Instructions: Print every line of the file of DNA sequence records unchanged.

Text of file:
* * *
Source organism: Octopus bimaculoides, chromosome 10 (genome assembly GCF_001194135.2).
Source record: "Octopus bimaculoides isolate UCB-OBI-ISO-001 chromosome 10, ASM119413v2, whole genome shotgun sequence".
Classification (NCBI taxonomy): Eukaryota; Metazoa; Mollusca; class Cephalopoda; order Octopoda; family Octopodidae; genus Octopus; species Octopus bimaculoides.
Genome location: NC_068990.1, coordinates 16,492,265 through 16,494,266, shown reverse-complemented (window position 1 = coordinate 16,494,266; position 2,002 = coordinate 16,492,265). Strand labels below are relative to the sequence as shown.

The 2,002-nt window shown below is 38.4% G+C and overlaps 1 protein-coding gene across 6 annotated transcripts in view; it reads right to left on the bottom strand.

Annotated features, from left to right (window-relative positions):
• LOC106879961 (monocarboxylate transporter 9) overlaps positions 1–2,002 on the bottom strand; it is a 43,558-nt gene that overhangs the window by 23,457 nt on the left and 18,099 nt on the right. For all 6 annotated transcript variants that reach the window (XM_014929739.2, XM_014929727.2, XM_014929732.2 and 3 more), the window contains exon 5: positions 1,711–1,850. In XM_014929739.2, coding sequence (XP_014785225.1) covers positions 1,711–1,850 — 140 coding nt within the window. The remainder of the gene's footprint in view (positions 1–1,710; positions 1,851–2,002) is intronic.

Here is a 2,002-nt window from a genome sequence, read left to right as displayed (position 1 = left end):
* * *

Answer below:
Source organism: Octopus bimaculoides, chromosome 10 (genome assembly GCF_001194135.2).
Source record: "Octopus bimaculoides isolate UCB-OBI-ISO-001 chromosome 10, ASM119413v2, whole genome shotgun sequence".
Classification (NCBI taxonomy): Eukaryota; Metazoa; Mollusca; class Cephalopoda; order Octopoda; family Octopodidae; genus Octopus; species Octopus bimaculoides.
Genome location: NC_068990.1, coordinates 16,492,265 through 16,494,266, shown reverse-complemented (window position 1 = coordinate 16,494,266; position 2,002 = coordinate 16,492,265). Strand labels below are relative to the sequence as shown.

The 2,002-nt window shown below is 38.4% G+C and overlaps 1 protein-coding gene across 6 annotated transcripts in view; it reads right to left on the bottom strand.

Annotated features, from left to right (window-relative positions):
• LOC106879961 (monocarboxylate transporter 9) overlaps positions 1–2,002 on the bottom strand; it is a 43,558-nt gene that overhangs the window by 23,457 nt on the left and 18,099 nt on the right. For all 6 annotated transcript variants that reach the window (XM_014929739.2, XM_014929727.2, XM_014929732.2 and 3 more), the window contains exon 5: positions 1,711–1,850. In XM_014929739.2, coding sequence (XP_014785225.1) covers positions 1,711–1,850 — 140 coding nt within the window. The remainder of the gene's footprint in view (positions 1–1,710; positions 1,851–2,002) is intronic.

Here is a 2,002-nt window from a genome sequence, read left to right as displayed (position 1 = left end):